SUVA, Fiji – On 26 April, the United Nations World Food Programme (WFP) flew vital medical supplies to Kiribati via the Pacific Humanitarian Air Service, which WFP manages on behalf of the humanitarian community. This air delivery demonstrates WFP’s continued support to the COVID-19 response in the region.
On 22 April, the Government of Kiribati raised an urgent request for intravenous (IV) fluids which was about to run out in its hospitals. WFP responded immediately – together with the Australian Government who procured 6 metric tonnes of IV fluid within 24 hours. The supplies were delivered by WFP to Tarawa via Nadi using WFP’s humanitarian flight, along with medical supplies from UNICEF and WHO.
“Like elsewhere in the world, the COVID-19 pandemic has posed significant challenges for the Pacific nations, causing major supply chain disruptions that have not only affected day-to-day life but also the pandemic response,” said Cynthia Jones, Director a.i. of WFP’s Office in the Pacific.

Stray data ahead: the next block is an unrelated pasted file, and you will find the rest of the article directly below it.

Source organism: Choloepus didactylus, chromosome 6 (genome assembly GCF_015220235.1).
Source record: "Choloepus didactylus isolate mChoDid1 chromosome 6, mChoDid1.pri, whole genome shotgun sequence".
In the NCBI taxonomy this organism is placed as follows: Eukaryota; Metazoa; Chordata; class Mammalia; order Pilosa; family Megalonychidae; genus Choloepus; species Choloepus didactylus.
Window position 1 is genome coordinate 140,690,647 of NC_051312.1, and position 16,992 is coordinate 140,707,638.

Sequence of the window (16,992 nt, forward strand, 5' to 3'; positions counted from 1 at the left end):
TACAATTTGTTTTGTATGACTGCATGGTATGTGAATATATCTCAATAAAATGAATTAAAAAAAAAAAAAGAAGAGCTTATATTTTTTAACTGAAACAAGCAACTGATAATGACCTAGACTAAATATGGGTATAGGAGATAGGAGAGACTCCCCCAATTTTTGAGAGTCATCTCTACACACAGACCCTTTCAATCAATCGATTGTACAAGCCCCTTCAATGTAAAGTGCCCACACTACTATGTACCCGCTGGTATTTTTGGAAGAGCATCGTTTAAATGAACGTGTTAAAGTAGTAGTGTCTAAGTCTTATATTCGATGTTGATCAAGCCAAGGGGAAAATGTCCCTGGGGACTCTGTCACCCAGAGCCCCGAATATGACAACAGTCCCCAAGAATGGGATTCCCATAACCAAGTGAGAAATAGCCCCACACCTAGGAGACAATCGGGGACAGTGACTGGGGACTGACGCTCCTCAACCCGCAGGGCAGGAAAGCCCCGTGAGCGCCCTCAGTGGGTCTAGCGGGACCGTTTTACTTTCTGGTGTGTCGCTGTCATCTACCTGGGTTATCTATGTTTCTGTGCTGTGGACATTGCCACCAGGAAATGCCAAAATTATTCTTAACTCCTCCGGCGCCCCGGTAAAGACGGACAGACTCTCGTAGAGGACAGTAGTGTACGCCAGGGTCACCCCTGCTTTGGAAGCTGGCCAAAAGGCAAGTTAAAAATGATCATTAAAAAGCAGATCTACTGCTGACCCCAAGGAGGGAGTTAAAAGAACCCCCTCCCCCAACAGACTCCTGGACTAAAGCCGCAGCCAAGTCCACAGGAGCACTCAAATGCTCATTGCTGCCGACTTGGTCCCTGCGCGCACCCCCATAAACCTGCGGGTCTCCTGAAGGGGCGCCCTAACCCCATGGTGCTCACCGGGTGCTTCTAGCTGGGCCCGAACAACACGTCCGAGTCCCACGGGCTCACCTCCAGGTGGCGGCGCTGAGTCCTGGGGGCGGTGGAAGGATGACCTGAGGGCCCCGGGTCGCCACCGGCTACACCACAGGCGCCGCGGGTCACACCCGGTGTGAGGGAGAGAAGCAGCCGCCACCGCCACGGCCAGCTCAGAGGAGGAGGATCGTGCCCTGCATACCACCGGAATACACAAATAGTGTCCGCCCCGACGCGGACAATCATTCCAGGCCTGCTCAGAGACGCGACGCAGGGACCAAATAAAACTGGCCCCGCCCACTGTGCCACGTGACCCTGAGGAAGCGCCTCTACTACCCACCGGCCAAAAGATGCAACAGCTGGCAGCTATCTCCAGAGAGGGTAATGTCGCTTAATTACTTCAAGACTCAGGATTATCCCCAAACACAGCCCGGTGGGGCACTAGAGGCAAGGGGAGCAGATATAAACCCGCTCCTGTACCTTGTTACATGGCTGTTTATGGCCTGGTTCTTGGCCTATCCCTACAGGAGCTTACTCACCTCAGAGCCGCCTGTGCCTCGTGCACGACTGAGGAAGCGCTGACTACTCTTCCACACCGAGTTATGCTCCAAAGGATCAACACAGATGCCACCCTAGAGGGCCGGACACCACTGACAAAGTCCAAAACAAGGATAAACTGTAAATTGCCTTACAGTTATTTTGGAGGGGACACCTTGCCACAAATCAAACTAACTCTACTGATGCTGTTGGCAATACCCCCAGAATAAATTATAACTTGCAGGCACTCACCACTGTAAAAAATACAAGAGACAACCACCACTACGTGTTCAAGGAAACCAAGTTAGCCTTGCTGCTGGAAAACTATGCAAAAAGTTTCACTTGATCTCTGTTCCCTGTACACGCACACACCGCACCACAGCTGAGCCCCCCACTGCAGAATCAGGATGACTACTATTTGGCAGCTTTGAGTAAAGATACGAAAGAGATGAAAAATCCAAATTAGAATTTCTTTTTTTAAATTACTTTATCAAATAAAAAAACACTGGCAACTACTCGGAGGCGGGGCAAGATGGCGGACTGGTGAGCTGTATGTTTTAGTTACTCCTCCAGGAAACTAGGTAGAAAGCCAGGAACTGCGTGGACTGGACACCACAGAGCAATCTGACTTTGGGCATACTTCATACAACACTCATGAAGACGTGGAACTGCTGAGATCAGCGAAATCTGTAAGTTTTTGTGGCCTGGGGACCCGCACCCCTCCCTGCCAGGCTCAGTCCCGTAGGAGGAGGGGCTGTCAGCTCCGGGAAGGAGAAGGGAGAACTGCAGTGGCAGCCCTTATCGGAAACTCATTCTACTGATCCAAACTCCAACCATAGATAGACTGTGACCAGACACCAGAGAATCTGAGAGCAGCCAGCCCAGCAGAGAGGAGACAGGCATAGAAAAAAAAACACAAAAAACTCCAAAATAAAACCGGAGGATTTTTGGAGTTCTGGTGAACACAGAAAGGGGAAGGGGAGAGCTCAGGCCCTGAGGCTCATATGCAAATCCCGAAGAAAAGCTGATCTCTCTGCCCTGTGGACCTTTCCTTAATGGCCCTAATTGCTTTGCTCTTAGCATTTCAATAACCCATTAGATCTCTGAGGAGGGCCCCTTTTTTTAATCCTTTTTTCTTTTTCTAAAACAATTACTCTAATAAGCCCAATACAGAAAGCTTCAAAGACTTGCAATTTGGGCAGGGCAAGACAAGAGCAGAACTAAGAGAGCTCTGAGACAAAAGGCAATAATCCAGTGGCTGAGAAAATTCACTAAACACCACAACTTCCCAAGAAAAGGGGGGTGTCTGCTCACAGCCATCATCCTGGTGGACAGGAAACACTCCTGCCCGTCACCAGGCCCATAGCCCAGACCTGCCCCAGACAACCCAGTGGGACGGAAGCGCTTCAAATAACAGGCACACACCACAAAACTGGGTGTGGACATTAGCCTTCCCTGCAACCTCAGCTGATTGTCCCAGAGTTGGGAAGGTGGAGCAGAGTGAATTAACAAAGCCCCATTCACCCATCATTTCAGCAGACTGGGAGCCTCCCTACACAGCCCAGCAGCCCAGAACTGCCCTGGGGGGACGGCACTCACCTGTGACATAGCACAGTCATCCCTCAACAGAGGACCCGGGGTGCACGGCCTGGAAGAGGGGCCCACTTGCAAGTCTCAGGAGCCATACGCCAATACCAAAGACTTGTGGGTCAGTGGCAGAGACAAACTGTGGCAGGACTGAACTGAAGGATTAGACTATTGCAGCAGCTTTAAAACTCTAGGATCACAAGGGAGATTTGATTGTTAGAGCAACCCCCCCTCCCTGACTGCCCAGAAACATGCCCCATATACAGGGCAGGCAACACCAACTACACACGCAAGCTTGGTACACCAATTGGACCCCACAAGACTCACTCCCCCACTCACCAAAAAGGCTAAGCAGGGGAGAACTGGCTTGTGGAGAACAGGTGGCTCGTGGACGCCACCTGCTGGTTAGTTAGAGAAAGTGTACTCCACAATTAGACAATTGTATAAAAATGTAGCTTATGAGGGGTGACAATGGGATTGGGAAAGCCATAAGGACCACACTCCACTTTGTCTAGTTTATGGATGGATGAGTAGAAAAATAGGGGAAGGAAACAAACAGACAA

“With our humanitarian air service, we are able to quickly get essential supplies and personnel to where they are needed most, meeting the needs of the Pacific Island states in containing the pandemic,” she added.
“The Government of Kiribati thank WFP for its continued support to our COVID response in Kiribati and in the region. We are particularly grateful for the collaboration between WFP, its partners and the Kiribati authorities in bridging the logistical gaps left by COVID-19 through the utilization of the humanitarian air service,” said Michael Foon, , Secretary for Foreign Affairs and Immigration, Kiribati.
WFP’s Pacific humanitarian air service is a part of the greater Pacific Humanitarian Team’s COVID-19 Response Plan – a comprehensive regional response plan that seeks to consolidate efforts by UN agencies, governments, regional and multilateral organizations, NGOs, donors and development partners.
With generous funding from the Government of Australia and USAID, WFP has so far run 23 flights, transporting a total of 179 metric tonnes of vital medical cargo.